According to Wasp Barcode’s State of Small Business Report, which was released late last month, 50% of small business owners said that hiring was their greatest challenge.
It’s unfortunate that owners feel this way. I think there are some factors that may help with hiring now.
Competing with large employers
It is true that smaller companies can’t offer the same menu of benefits that larger ones do. But small businesses can offer prospective workers many valued benefits and, as a result, compete successfully for good talent. For example, small companies can offer flexible work arrangements, mentoring and training, and opportunities for advancement.
Small businesses that address the concerns of prospective employees, such as offering health coverage and paying appropriate compensation for the job, will be able to compete against larger companies for new workers.
Impact of immigrants
Immigrants continue to flock to the U.S., providing a growing pool of workers. (There’s an interesting article about the impact of immigration on jobs from The Wall Street Journal. ) While many immigrants are unskilled, a considerable number bring impressive skills and talents to the labor force. There are no signs that immigration is abating (even if more controls are used to restrict illegal immigration), so there will continue to be an expanding workforce.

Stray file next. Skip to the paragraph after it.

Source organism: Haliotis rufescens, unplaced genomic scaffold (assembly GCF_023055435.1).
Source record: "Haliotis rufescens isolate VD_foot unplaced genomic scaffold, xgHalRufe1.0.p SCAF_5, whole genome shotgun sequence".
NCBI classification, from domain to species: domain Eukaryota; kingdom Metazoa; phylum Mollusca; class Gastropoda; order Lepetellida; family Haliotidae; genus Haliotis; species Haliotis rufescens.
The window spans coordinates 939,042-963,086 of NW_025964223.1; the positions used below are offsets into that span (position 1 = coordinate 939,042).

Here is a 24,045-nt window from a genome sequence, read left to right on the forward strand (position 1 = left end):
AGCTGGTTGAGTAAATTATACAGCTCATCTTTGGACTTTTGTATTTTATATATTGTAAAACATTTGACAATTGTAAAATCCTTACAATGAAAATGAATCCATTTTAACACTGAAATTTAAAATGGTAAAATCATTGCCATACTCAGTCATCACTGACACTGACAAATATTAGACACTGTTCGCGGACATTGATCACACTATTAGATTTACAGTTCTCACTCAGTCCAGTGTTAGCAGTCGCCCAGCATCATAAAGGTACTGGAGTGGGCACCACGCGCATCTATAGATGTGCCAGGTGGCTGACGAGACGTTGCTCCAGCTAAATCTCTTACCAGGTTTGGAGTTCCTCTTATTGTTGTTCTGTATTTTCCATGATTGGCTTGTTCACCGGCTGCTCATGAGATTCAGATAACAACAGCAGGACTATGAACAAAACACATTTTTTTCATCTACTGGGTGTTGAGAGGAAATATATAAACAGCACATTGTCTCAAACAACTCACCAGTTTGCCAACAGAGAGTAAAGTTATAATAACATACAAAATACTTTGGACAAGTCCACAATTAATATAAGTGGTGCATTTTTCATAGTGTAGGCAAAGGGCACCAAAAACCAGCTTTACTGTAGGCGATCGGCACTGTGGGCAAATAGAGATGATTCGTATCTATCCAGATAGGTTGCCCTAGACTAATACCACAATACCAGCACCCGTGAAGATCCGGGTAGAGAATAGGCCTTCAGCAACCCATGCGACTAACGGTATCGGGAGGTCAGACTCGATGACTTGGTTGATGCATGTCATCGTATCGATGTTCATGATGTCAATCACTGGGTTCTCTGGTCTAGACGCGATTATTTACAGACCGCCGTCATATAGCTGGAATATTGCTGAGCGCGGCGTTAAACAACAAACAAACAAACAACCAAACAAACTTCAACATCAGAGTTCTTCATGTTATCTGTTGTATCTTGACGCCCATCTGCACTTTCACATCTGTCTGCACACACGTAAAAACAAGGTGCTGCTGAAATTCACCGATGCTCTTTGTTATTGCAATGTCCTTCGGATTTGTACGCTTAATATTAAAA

Impact of robotics
It’s estimated that by 2020, robotics will have replaced 7.1 million jobs, two thirds of which are in white collar office work. (Of course, some jobs will be created, with a net loss of 5.1 million.) Can this mean you’ll be able to do with fewer employees? It all depends on what you do and how robotics can be used. Explore how you can use technology to do some work and obviate the need for new employees.
It was, is, and always will be challenging to find the right employee for the openings you have. But I don’t think small businesses should be discouraged about the prospects of filling positions; there are factors working in your favor.